Batman is my personal favorite superhero. Christopher Nolan’s Dark Knight trilogy for me ranks about the same as the original Star Wars trilogy (which is saying something), and the Arkham trilogy contains my favorite video games of all time. Superman always had a place in my heart, too. I loved the original black and white TV show as a kid, and Richard Donner’s 1978 film “Superman” is one of my favorite movies, and one that is fairly nostalgic for me as well. I still remember sitting down with my whole family to watch it in early elementary school. I also remember my dad telling me about Marlon Brando being in it, and I had no idea of his significance back then (not unlike all first graders). Other than that, I’m not a big fan of other DC comics characters. I did really like the recent 2017 movie “Wonder Woman,” but it would be hypocritical of me to say I was a fan of her prior to seeing that film. I was impressed by the recent 2017 movie “Wonder Woman,” not because of the character, but because I was reintroduced to her by a great movie that established who she was, how she reacts, and how she lives in her (and our) world perfectly. There was some things they could’ve done way better, of course, but as far as the checklist for things that need to be done well in a superhero film, they accomplished most of those important tasks. “Justice League” struggles with all of that. It’s mildly entertaining, but it does nothing more. Zack Snyder seems to fail to understand what made “Wonder Woman” and even “The Avengers” so great. Here’s what made his film fun, but a mess.
This film struggles with pacing, setting, and dialogue the most. The pacing struggles the most during the first 30 minutes, when the team is assembling. It jumps from setting to setting, over and over again and it gets annoying. From Wonder Woman to Cyborg, to Aquaman, etc. and it’s paced horribly. I can get a sense for how they wanted it to feel, but it’s just rushed and sloppily edited. Speaking of editing, I hate the song they used in the opening credits with a passion. Don’t know what song it was or who sang it, but all film mumbo jumbo aside, it sucked. It sounds like something that an emo seventh grader would listen to on the bus. You have Danny Elfman composing a score for your film, use him. The music was great. In fact, the score was arguably the best part of the film.
The settings (except Kansas and wherever Aquaman lives) all felt like isolated, computer generated bubbles and not real places. I felt claustrophobic during this movie, which is not ideal for special effects. Maybe try not using a computer to make your entire movie and become a real filmmaker? That’d be neat. Seriously, Themyscira (Wonder Woman’s homeland) does not feel like Themyscira. It feels like this opening cutscene to a Wonder Woman video game minus the real actresses voicing their characters. That’s the best way to describe it, but nowhere felt really real. I know CGI is a vital part of the filmmaking industry. I understand why CGI is so important. When used well, CGI fills in the cracks of a movie when practical effects can’t do it. When the CGI makes me personally uncomfortable, then I take off points. The cinematography isn’t bland, to be fair. The coloring was decent, and some shots were legitimately beautiful (especially if it was in a real environment). There’s shots with Aquaman in the water with mountains behind him, and it looks great. Then you get a shot that was a part of one of the obvious reshoots. This movie had a lot of potential, it just didn’t live up to most of it.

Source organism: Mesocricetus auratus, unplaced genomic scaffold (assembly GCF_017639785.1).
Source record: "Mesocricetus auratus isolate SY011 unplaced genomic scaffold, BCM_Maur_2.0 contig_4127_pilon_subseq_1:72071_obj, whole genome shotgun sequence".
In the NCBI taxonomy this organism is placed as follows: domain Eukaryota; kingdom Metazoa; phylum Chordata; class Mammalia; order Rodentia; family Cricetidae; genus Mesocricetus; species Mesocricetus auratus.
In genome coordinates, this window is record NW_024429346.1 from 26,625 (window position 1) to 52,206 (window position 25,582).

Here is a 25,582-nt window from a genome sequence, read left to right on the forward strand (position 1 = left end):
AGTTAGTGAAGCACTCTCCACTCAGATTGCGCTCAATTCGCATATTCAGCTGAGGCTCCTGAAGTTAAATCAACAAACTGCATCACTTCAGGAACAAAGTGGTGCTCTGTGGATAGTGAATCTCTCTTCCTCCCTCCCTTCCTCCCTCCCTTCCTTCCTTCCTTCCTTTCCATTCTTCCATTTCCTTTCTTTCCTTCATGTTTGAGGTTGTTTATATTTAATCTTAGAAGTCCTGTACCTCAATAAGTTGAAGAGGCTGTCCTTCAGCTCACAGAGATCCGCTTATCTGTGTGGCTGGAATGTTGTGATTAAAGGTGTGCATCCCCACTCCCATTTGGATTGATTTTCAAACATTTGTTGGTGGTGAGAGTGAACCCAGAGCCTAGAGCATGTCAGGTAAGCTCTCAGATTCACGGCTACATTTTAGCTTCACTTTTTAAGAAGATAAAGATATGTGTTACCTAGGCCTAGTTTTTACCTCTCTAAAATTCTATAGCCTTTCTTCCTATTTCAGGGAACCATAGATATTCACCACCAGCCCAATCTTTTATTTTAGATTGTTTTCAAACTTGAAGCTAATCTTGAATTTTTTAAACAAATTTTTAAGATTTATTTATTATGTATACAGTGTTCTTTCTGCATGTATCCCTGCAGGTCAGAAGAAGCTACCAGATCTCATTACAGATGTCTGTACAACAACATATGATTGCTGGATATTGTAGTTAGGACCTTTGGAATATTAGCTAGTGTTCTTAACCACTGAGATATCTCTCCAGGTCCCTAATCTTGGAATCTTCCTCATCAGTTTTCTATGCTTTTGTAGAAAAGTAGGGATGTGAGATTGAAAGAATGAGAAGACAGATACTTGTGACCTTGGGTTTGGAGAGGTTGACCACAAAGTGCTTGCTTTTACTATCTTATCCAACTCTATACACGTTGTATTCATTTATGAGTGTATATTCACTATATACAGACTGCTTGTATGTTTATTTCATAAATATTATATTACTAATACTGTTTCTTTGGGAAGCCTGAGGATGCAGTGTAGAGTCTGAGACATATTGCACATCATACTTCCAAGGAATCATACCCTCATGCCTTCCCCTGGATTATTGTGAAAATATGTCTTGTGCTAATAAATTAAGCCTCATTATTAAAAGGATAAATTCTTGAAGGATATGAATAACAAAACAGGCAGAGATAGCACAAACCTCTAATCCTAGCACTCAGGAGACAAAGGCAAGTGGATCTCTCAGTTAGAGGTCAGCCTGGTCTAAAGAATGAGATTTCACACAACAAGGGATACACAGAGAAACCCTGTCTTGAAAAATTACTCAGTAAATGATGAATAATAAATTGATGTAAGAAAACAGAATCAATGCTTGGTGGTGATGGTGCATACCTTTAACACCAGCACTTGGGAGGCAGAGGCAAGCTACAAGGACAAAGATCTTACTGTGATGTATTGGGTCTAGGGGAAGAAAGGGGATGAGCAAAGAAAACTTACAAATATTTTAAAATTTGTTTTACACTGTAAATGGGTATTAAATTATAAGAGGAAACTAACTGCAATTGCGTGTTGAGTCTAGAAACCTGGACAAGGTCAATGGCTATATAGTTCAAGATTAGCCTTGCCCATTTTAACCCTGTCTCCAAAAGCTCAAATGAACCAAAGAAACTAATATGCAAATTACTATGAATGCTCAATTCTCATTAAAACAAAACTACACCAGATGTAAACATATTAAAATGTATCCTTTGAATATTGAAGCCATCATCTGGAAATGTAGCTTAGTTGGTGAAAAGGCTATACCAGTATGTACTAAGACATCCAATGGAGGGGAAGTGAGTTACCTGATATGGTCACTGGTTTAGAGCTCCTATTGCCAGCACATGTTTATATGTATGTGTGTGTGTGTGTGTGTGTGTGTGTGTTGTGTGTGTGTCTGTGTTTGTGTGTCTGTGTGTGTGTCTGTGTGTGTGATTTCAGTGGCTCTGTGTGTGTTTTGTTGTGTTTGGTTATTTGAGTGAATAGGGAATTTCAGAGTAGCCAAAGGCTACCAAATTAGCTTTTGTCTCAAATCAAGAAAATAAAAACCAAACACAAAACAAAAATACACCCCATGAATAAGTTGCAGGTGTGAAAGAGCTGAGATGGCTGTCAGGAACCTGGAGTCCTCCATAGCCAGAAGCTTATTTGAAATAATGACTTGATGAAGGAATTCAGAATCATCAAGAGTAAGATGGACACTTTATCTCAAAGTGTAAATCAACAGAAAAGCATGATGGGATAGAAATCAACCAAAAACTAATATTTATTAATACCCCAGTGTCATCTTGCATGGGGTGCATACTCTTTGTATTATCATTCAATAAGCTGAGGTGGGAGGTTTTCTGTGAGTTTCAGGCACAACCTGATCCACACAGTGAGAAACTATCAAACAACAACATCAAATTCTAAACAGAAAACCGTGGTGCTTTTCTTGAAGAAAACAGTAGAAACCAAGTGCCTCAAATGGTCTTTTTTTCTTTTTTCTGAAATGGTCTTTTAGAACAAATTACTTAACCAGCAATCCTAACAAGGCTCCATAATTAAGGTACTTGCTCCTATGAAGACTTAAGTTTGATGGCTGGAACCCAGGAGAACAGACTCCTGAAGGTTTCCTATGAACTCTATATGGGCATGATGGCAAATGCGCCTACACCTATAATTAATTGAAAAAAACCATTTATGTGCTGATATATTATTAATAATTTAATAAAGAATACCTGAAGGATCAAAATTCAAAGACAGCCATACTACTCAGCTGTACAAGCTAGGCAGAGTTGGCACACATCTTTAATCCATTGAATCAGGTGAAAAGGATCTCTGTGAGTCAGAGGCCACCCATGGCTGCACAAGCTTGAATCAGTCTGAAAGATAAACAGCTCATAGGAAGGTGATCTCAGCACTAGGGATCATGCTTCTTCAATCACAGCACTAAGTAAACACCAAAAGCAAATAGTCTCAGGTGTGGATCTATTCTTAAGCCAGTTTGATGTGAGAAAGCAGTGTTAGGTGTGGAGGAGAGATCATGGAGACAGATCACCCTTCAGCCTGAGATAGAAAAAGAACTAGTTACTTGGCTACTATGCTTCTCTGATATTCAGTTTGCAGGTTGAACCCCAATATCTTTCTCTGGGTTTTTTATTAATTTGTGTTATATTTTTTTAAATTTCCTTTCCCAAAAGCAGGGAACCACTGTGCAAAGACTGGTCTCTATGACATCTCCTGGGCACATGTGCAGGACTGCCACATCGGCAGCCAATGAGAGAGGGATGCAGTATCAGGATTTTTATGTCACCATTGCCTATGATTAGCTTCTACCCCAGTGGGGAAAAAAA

The dialogue is quite the struggle. A lot of jokes didn’t land, and the ones that did got a small chortle from the audience. There were maybe three or four jokes that got big laughs. The serious dialogue was serviceable except for a few really hilariously terrible conversations, like when they tried to breathe life back into a relationship from Batman v. Superman and Man of Steel and that was embarrassing. I bet you’ll never guess who it involves… and who they force back to life. (Hint: His name rhymes with pooper man.)
Batman was not Batman. He wasn’t a detective, he was what someone who had seen Batman, but didn’t know anything about him. In fact, he barely had anything to do. He just assembled the team with Wonder Woman, and used the Bat-jet to get the Justice League to where they needed to be. The more I think about it, the more of a disappointment he was – which is no fault of Ben Affleck. The culprit was lazy screenwriting, as always. If the script isn’t good, then the rest of the film will fall apart along with it.
The final battle takes place in a small town in a European country. They establish that it is a populated area through dialogue, but the movie only focuses on one family. No one else. Just this one family that has nothing to say, and nothing to do other than run away, and it is so worthless to do this in a movie. It is a cheap, last-minute, and desperate attempt to try to get the audience to connect with characters on the screen. I personally hate it when movies do this. Getting connected emotionally to the characters is such a foundational thing in a film. “Interstellar” is not a perfect film, but I weep every time I see that movie, because of how well the characters are established and how well relationships are built. Treating it this lightly is hazardous to good filmmaking. Unless you’re Christopher Nolan and you make “Dunkirk.” Then you can do whatever you want.
The more I think about “Justice League” the more I find things that were wrong with it. It’s not a complete dumpster fire of a movie, which is good, considering a few of the other DC Extended Universe movies are. But this movie is not particularly good either. No, I wasn’t walking into the theatre thinking I was going to see a bold cinematic achievement that would change the industry forever, but I forgot the name of the villain as soon as I left. It is entertaining, but it isn’t even remotely near what is going to propel DC to where they want to be.
4 out of 10